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MG MGB GT V8 Factory Originals Technical - Oil Temp Gauge

Advice please. Standard Rover V8 conversion. Thinking about fitting a Oil temp gauge. What is best position for sensible readings? Sump? Or do these in-line sensor housings work, think they are made by Mocal/Aeroquip. If so whats best fit position please? Thanks Richard
Richard Evans

When I built my BV8, I had a second oil drain plug fitted into the sump (because I thought my exhaust was going to obscure the original drain plug). I used it to house the oil temp sender unit. Works great - Autometer brand.
Martyn Harvey


What a gauge, any gauge, is monitoring is not as important as your understanding of what it is telling you. Once your engine has warmed up and reached stable operating temperatures, there will be a range of temperatures in various parts of the engine. You can't monitor them all, so you have to rely on the temperature at a given point to provide a relative indication of the temperature at other points. The sump is a good place to do this, as all the oil will pass through there sooner or later. As a result, the sump temperature will be a representative "average" of the temperature throughout the engine.

Trying to determine what the temperatue should be in the sump is a bit beyond most of us, but we can take comfort in knowing that the manufacturer has designed the oiling system to be adequate for most usage. The important thing for us to be concerned with is any deviation from the norm. After you've installed the gauge, monitor it until you can establish "normal" values under various conditions. From that point on, if you see the temperature change under any condition, you will know that something is wrong, and needs your attention.

Having said that, it would be nice if you, Harvey, and others with an oil temperature gauge would report back to the list with your "normal" values. That would help others to evaluate a new engine installation early on, to eliminate any overheating problem before it does any damage.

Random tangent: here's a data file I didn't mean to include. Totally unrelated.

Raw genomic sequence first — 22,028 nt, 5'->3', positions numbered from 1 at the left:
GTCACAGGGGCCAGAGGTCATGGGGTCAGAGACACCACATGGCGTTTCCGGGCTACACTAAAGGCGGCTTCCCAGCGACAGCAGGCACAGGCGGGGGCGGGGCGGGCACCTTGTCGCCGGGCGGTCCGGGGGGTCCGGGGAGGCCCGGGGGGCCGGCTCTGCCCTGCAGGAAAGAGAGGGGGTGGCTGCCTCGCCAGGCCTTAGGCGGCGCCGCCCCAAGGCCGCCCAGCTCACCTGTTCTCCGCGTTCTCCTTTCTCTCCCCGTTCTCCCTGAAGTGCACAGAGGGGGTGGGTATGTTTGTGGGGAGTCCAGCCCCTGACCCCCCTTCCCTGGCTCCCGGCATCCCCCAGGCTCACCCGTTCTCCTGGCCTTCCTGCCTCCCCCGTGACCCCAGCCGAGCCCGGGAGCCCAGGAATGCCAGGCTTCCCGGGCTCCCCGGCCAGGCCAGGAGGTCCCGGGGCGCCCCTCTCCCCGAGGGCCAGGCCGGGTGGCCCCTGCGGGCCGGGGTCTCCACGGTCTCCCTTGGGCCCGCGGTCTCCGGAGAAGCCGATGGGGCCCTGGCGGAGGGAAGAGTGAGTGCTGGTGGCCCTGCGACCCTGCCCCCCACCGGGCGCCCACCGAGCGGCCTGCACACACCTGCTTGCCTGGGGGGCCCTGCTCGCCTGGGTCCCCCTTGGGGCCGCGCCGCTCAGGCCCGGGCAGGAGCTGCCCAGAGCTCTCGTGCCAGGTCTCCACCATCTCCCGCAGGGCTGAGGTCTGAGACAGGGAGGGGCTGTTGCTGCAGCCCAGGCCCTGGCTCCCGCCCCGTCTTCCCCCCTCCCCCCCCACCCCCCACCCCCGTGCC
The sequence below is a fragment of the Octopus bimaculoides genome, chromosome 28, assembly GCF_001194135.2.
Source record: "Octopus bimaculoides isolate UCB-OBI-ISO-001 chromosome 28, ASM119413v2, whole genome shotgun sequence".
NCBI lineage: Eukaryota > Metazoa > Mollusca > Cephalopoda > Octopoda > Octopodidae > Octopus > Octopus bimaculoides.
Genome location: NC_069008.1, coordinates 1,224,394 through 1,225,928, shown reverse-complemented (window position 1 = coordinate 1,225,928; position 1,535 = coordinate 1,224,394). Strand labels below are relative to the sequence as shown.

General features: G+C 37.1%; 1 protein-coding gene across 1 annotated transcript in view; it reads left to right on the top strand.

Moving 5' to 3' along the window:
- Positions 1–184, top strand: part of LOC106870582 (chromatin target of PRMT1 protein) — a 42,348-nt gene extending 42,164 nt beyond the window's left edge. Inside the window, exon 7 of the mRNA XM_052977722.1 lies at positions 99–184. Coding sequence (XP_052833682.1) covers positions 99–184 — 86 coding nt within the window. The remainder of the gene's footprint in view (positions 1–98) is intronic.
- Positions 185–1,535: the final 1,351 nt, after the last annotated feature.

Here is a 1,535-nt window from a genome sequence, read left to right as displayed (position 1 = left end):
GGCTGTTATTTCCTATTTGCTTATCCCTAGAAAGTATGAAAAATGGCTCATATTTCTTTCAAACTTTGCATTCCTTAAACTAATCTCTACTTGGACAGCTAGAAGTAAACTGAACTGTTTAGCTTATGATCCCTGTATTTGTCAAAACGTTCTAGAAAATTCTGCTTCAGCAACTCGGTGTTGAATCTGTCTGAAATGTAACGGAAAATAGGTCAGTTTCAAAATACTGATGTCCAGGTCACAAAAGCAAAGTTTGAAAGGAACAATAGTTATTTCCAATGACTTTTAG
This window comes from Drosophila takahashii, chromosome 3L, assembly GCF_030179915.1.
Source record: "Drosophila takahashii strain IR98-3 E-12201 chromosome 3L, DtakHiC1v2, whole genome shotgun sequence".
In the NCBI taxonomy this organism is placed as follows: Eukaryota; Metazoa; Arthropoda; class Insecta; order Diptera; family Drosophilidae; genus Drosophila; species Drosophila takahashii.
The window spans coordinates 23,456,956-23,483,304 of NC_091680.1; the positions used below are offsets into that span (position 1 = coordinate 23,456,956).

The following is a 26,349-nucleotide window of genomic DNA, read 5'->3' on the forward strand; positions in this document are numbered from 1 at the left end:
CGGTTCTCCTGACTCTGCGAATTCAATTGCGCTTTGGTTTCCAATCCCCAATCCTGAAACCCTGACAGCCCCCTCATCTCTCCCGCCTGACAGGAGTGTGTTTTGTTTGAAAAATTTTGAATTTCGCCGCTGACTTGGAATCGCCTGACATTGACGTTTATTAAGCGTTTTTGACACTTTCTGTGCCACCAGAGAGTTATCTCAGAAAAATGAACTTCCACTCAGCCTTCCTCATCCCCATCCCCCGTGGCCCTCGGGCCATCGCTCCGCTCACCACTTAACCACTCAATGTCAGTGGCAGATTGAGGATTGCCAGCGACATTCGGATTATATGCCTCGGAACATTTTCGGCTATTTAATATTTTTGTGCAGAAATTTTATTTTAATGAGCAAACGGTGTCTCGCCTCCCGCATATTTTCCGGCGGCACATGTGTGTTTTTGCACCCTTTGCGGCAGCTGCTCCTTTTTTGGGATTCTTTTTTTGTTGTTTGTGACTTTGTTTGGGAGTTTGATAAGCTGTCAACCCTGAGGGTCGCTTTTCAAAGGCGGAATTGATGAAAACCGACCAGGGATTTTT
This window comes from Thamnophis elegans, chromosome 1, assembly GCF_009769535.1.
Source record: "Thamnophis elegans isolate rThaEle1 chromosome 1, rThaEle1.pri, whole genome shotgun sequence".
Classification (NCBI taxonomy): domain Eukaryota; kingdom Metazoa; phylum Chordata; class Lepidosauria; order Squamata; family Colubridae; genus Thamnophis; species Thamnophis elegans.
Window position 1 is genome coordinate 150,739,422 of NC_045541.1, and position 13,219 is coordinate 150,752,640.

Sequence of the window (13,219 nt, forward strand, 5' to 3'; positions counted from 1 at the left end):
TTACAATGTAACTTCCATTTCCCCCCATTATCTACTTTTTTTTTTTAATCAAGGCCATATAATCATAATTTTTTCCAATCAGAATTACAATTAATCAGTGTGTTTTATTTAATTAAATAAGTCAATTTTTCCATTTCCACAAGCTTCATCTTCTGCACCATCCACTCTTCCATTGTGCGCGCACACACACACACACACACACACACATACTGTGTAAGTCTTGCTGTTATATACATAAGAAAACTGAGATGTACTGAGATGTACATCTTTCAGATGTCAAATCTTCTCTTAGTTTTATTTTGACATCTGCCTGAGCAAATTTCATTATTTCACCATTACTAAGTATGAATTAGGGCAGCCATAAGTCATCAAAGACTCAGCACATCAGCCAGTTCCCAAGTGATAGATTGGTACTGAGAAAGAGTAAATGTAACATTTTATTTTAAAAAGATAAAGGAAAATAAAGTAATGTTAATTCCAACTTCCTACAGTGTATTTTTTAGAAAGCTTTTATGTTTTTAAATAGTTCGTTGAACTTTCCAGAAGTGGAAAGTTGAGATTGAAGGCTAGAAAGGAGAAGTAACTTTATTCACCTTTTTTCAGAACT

Dan Masters

My old roadster had an oil temp gauge & I had a boss welded in the side of the oil pan, low & to the rear of the sump. Oil temps ran about the same as the water temp.

When I built my GT with a 4.2, I found it was a much hotter running engine than the 215. As it was already installed, I did not want to drop the oil pan to install a bung, so I found a spot on the oil pump base that I could drill & tap for a sender. Oil temp runs 10-20' hotter than the water temp now that I have added an oil cooler, but before, it was running 250-270'
Jim Stuart

I concur with Jim, oil temp is about the same as water temp. I don't run an oil cooler and usually (summer) the temperature range is 180 - 210.
Martyn Harvey

I am not at all sure that the oil temp is the same as the water temp and anyway it seems that the temperatures mean quite different things. (On my Landrover, the two temp guages produce quite different readings.)

An excellent article by Shepherd in his book The Vehicle Dependent Expedition Guide - I don't have all the publication details to hand but you can probably find it on Amazon, - describes in great detail oil, how it works, what it does etc and all of the different types and identification codes and what is best for which kind of situation. It is sometime since I read the article but he writes also about the correct positioning of the temperature sender which Shepherd says is the sump and also goes on to say that although oil will last a long time, it is the various additives (he describes them and what they each do) which wear out and this is a big reason why oil needs to be replaced regularly. He also goes on to say that some of the additives only starts working at 70 degrees and that the oil loses its effectiveness at (I think) 120 degrees and that if at any time your oil reaches this temperature then you should stop the engine immediately. (I think that you can take it that if anyone's water temp gets to this level, the car will have stopped itself some considerable time earlier.)
Anyway, I think that this book and at least this article is very well worth reading and if people are going to start monitoring oil temperature then they might as well understand how to do it and what it all means.

Under way I wouldn't be surprised to see the temp gauges show much the same thing, but left idling for a long time in hot weather I would expect the oil temp to go up whereas the water temp would be controlled by the cooling fans. I can see the effect of this on my oil pressure gauge. More gauges is more things to worry about. Why do we need tachometers, oil pressure and water temp gauges for road use anyway? The only time I have had a hose fail while under way it was a slight missfire under acceleration as water sprayed on the plugs that told me, the gauges showed completely normal even over the several miles it took me to get to the next services. Now pressure, temp and level *alarms* are a different thing, I would have stopped immediately if I had known I was losing water.
Paul Hunt

This thread was discussed between 12/10/2002 and 14/10/2002

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